Six essentials of exceptional service

Entities from multi-million dollar corporations to mom-and-pop businesses freely toss around the phrase customer service. But all too often, the promise of exceptional service is an empty one.

Customer service includes everything from greeting a customer and thanking her for her business to delivering what you promise and doing whatever it takes to satisfy the customer. Providing your customers with exceptional service will give you and your organization a competitive edge by increasing customer loyalty.

The following six basic principles of customer service, if mastered, will help you succeed as a small business owner.

1) Feel good about yourself. We tend to live in a negative world and to think negatively. It’s critical that you feel good about yourself, that you are confident, enthusiastic and positive. Each of us is responsible for how we feel about ourselves. You must believe in yourself, concentrate on your strengths, and recognize the importance of your role. Use affirmations and visualization. Read books on self-improvement and strive to be the best you can be. See yourself as you can be, not as you are.

2) Be courteous. It takes no more time to be nice and polite than it does to be rude. Every patient wants to feel important to you and your organization. Treat them with courtesy and respect. When you do, they will return to you time and time again.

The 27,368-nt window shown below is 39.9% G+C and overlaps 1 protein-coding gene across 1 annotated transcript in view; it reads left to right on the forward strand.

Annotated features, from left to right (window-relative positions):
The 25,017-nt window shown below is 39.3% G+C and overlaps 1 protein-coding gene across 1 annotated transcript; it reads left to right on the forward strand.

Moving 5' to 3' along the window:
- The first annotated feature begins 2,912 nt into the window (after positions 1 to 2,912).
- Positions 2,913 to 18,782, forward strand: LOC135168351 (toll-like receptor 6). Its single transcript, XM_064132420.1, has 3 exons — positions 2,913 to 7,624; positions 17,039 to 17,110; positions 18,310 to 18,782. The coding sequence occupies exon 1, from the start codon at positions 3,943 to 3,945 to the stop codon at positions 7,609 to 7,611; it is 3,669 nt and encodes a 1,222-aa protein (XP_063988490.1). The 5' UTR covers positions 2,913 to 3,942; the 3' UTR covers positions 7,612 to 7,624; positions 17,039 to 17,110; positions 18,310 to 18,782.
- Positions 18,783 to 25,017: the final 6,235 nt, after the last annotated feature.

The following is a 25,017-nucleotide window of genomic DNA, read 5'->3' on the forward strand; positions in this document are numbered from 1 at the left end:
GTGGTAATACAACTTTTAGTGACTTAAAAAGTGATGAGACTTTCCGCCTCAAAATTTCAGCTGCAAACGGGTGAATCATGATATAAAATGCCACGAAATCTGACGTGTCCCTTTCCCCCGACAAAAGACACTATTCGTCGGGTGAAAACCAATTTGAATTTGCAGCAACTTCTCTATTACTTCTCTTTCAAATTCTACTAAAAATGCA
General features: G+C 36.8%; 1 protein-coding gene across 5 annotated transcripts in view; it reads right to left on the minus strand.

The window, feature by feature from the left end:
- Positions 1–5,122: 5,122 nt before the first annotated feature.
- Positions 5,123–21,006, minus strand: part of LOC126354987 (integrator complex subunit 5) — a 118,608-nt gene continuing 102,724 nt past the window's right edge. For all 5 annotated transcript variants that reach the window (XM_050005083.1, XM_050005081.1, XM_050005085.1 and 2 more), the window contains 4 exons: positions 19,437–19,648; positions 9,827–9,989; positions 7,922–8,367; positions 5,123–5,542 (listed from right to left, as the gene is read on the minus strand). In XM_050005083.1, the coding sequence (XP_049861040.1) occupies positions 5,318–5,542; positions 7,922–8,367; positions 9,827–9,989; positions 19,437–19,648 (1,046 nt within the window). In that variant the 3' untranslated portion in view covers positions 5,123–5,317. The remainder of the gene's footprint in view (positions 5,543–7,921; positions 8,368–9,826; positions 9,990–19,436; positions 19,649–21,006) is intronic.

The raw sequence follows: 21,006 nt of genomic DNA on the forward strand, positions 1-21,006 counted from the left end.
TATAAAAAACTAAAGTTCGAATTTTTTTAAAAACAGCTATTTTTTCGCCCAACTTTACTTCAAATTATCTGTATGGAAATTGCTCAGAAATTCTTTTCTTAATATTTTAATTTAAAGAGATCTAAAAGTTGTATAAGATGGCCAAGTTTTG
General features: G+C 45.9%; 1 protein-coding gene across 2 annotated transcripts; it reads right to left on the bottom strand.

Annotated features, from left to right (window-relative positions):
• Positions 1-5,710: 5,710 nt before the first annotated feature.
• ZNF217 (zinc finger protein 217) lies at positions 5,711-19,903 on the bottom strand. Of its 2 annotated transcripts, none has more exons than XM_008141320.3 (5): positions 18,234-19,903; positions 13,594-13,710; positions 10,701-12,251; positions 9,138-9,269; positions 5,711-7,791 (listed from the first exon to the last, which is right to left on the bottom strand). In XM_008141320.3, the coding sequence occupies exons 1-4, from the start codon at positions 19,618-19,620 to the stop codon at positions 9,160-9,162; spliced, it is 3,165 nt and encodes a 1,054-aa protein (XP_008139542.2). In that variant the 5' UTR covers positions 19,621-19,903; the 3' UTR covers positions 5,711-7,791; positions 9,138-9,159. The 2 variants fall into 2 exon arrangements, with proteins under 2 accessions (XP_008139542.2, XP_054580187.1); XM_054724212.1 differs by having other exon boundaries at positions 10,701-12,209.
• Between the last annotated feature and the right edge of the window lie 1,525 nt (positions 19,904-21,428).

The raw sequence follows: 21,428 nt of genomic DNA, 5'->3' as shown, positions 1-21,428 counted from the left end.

3) Give positive communication. Smile, call patients by name, and give specific, genuine, sincere and timely feedback. When you communicate positively, you form a connection with the customer that says, ‘I am pleased that you patronize my practice, I value you, and I am here to ensure your needs are met."

4) Perform. Patients have the right to demand performance. They aren’t interested in your problems and excuses; they want you to take care of them. You can be polite and courteous but, if you don’t do what you say you will do, you will not meet the standards of good customer service. If you say you’ll call a patient on Tuesday, do it. Do what you say you will do -- and do it with speed and accuracy. 

5) Listen carefully. Listen to the patient, then clarify what he has said by repeating it.  For example: “Ted, let me repeat what you said so I’m sure I’m on the right track.”  Ask questions, get involved, and show that you 

6) Learn and grow in your job. If a patient asks you to explain the difference between options A and B, she’s asking you to provide more than the difference in price. Study your organization’s offerings -- as well as those of your competitors -- so that you can provide your customers with the information they need to make a purchase decision.

These six principles might appear to be common sense, but common sense seems to be in short supply these days. If you focus on these principles, these fundamentals of customer service, you will keep your current customers and attract new customers.

John Tschohl, an international service strategist and speaker, is founder and president of the Service Quality Institute in Minneapolis. He has written several books on customer service, including Loyal for Life, e-Service, The Customer is Boss, Achieving Excellence Through Customer Service, Ca$hing In and Empowerment: A Way of Life. John’s bimonthly strategic newsletter is available online at no charge. Visit and